How NYCB'S Jenelle Manzi Turned a Food Allergy Into a Growing Baking Blog
Bee pollen, cacao nibs, flower buds—you might expect to find these items in a gardener’s hands, not a dancer’s pantry. Yet if you knew New York City Ballet corps member Jenelle Manzi, you wouldn’t be surprised by this odd ingredient assortment. She’s become known among her NYCB peers for her baked goods; all homemade, dairy-free and gluten-free. What began as a critical health need has blossomed into a growing passion project that includes an Instagram feed full of yummy recipes.
Manzi in Balanchine’s ‘Symphony in C.’ Photo by Paul Kolnik, Courtesy NYCB.
Though she has always had a penchant for baking, 28-year-old Manzi might not have believed she would one day be whipping up gluten-free batters. Focusing instead on ballet, she began training at her home studio at 4 years old and moved to NYCB’s School of American Ballet at 11.
Manzi earned her apprentice contract at just 16 years old and joined the corps a few months later at 17. But by her second year in the company, she was on and off the stage due to two extra bones in her right ankle that had broken off and what doctors thought was a torn tendon. Mysteriously, the inflammation wasn’t isolated to one ankle. “I couldn’t put my rings on,” she remembers. “My pointe shoes wouldn’t fit. I didn’t get a period. I had gastrointestinal issues.”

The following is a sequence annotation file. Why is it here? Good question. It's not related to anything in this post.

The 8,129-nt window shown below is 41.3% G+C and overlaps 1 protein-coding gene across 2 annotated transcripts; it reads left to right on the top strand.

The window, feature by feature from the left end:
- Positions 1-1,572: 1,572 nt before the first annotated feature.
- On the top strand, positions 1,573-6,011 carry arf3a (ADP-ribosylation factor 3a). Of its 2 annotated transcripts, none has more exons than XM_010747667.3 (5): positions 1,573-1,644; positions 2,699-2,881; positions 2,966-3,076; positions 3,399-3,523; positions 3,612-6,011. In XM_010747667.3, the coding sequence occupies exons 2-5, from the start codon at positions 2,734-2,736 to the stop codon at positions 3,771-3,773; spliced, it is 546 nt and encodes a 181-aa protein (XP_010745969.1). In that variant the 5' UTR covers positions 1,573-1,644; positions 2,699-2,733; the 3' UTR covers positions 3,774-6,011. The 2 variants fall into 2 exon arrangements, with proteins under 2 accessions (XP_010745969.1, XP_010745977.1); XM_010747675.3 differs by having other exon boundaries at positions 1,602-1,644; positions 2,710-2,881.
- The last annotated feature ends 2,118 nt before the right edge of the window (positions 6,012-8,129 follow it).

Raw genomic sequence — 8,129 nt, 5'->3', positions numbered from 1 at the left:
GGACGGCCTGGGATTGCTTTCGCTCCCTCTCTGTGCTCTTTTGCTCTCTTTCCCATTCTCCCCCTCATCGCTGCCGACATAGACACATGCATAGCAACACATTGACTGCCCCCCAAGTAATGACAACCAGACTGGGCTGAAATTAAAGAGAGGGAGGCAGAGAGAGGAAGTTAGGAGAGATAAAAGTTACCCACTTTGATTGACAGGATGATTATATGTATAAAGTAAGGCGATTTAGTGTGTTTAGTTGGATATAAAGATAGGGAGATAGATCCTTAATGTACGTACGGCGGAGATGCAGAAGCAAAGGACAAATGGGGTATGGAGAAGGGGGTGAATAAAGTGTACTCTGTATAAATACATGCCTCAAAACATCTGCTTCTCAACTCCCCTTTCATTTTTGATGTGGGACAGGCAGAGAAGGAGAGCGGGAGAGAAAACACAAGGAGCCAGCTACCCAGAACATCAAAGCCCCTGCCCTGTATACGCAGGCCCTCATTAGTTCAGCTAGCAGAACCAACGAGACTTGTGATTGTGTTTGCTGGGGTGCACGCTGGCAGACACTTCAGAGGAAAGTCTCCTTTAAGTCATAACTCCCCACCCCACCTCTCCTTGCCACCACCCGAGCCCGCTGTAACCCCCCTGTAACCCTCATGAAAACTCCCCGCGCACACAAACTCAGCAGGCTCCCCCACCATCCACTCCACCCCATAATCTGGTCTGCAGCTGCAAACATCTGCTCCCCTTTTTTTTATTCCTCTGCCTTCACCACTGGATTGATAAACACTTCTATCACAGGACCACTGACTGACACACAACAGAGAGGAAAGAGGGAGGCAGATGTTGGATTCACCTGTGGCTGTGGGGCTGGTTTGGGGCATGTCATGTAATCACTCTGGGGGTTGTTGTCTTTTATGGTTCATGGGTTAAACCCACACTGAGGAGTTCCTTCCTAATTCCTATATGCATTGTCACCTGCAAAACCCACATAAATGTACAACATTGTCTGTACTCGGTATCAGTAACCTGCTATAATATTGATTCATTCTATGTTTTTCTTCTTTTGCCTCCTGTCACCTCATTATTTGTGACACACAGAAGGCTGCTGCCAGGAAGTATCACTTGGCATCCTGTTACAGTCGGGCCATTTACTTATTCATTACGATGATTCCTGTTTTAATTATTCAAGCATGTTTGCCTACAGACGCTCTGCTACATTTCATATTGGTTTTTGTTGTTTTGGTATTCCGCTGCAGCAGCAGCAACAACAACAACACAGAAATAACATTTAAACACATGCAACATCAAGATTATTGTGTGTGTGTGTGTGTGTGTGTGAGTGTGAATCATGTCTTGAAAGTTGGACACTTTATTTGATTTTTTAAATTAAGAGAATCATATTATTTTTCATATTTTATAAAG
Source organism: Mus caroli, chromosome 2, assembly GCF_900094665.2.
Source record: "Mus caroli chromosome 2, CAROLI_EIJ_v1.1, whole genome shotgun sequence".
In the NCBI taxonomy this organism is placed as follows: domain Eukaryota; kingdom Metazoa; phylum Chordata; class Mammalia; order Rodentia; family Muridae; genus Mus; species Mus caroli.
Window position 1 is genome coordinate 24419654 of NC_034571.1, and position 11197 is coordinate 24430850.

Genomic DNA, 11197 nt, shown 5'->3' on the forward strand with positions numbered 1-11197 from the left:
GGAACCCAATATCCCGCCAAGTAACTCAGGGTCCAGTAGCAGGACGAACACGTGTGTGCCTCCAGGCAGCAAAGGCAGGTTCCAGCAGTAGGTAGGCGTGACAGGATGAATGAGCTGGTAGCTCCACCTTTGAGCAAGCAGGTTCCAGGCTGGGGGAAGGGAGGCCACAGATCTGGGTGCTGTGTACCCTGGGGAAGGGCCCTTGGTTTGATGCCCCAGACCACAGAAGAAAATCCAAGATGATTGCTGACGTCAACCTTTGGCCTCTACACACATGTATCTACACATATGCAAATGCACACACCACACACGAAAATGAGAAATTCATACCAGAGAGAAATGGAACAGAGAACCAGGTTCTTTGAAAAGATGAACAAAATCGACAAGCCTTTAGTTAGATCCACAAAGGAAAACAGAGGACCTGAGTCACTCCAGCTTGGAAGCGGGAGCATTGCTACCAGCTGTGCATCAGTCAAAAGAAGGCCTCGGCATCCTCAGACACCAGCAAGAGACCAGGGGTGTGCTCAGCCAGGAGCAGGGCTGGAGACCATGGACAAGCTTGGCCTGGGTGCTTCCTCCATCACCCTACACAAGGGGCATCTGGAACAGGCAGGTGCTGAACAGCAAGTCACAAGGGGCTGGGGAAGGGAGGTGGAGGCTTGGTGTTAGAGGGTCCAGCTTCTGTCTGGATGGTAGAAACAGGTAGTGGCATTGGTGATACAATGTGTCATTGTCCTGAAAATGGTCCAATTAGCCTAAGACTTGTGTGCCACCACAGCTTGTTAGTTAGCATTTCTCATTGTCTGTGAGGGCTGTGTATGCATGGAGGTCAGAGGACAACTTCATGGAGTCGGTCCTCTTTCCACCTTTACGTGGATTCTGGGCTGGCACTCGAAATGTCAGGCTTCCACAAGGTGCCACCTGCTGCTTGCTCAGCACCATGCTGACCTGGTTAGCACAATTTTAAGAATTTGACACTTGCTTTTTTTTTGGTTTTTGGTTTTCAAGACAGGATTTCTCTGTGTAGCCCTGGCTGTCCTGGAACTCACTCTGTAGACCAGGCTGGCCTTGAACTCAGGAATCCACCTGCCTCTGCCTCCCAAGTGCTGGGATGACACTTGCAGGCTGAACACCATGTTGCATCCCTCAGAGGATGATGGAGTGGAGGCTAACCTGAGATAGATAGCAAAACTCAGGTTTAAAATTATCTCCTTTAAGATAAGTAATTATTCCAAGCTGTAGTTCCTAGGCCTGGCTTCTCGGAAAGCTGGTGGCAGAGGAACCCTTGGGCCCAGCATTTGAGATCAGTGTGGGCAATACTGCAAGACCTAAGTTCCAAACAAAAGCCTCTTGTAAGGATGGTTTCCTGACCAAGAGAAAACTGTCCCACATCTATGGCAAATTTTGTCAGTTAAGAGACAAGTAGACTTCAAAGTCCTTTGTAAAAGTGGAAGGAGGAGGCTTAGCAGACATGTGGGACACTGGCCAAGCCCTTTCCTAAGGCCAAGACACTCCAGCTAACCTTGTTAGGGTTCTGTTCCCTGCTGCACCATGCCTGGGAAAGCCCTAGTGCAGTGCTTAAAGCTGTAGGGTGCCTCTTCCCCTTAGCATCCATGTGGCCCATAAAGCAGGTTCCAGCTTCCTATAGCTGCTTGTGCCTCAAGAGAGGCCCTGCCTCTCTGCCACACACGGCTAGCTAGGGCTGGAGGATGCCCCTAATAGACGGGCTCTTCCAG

Manzi sought the help of doctors and nutritionists, who recommended eliminating different food groups to root out the malaise’s source. Gluten intolerance emerged as the clear culprit, and Manzi replaced traditional gluten-heavy foods like bread and pasta with substitutes like rice and quinoa. She also minimized dairy and refined sugars and opted for more lean proteins.
The difference, though not an overnight phenomenon, was drastic. By eliminating gluten, Manzi’s stomachaches disappeared, the inflammation subsided and her energy levels rose. But she knew that the diet shift could leave her unsatisfied.
Thus, she decided to put her baking skills to work and make her own gluten-and dairy-free foods. She had some basic knowledge from cookbooks and plenty from practice, so the challenge became producing the same delicious tastes and textures from untraditional ingredients. Manzi’s kitchen becomes a laboratory when she’s concocting new recipes, with plenty of trial and error before reaching a delectable finished product.
With recipes for everything from grain-free truffles and chocolate indulgences to daily snacks like energizing cookie-dough protein balls, Manzi’s baking repertoire is as varied as the ballets she loves to perform. And she hopes her recipes will encourage others to opt for more wholesome nutrition—while savoring some sweets along the way.
Coffee or tea:
“Darci Kistler. She’s the reason I started dancing! I sent a postcard to her when I was 4 and she wrote back and told me to always follow my dreams.”
Wrap a sprain or inflamed joint injury in a compress of French green clay and apple cider vinegar. “It’s a tried-and-true trick among us dancers.”